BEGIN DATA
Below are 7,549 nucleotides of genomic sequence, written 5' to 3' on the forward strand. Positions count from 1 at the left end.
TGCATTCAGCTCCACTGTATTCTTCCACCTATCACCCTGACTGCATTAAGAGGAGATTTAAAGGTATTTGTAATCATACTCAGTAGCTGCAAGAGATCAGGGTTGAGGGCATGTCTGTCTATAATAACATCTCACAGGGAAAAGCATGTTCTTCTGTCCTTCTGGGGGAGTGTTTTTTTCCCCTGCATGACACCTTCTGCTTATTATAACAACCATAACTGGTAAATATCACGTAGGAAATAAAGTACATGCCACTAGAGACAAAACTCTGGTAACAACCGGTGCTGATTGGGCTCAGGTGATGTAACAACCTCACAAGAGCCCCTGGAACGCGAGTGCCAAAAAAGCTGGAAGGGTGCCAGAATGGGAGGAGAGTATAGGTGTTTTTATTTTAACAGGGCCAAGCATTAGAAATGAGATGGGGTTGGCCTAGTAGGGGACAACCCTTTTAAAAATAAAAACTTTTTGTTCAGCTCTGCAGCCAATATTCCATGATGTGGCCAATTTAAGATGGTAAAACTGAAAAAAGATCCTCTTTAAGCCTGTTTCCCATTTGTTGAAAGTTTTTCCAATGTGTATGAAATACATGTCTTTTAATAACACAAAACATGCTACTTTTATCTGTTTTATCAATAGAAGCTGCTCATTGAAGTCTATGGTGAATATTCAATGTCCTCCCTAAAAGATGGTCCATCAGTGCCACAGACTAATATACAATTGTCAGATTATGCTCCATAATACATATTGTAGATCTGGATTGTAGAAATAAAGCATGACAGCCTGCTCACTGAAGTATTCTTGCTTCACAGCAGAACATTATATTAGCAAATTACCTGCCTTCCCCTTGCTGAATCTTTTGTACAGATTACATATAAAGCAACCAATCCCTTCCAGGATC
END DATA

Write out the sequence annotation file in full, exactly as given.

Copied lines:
Below are 7,549 nucleotides of genomic sequence, written 5' to 3' on the forward strand. Positions count from 1 at the left end.
TGCATTCAGCTCCACTGTATTCTTCCACCTATCACCCTGACTGCATTAAGAGGAGATTTAAAGGTATTTGTAATCATACTCAGTAGCTGCAAGAGATCAGGGTTGAGGGCATGTCTGTCTATAATAACATCTCACAGGGAAAAGCATGTTCTTCTGTCCTTCTGGGGGAGTGTTTTTTTCCCCTGCATGACACCTTCTGCTTATTATAACAACCATAACTGGTAAATATCACGTAGGAAATAAAGTACATGCCACTAGAGACAAAACTCTGGTAACAACCGGTGCTGATTGGGCTCAGGTGATGTAACAACCTCACAAGAGCCCCTGGAACGCGAGTGCCAAAAAAGCTGGAAGGGTGCCAGAATGGGAGGAGAGTATAGGTGTTTTTATTTTAACAGGGCCAAGCATTAGAAATGAGATGGGGTTGGCCTAGTAGGGGACAACCCTTTTAAAAATAAAAACTTTTTGTTCAGCTCTGCAGCCAATATTCCATGATGTGGCCAATTTAAGATGGTAAAACTGAAAAAAGATCCTCTTTAAGCCTGTTTCCCATTTGTTGAAAGTTTTTCCAATGTGTATGAAATACATGTCTTTTAATAACACAAAACATGCTACTTTTATCTGTTTTATCAATAGAAGCTGCTCATTGAAGTCTATGGTGAATATTCAATGTCCTCCCTAAAAGATGGTCCATCAGTGCCACAGACTAATATACAATTGTCAGATTATGCTCCATAATACATATTGTAGATCTGGATTGTAGAAATAAAGCATGACAGCCTGCTCACTGAAGTATTCTTGCTTCACAGCAGAACATTATATTAGCAAATTACCTGCCTTCCCCTTGCTGAATCTTTTGTACAGATTACATATAAAGCAACCAATCCCTTCCAGGATC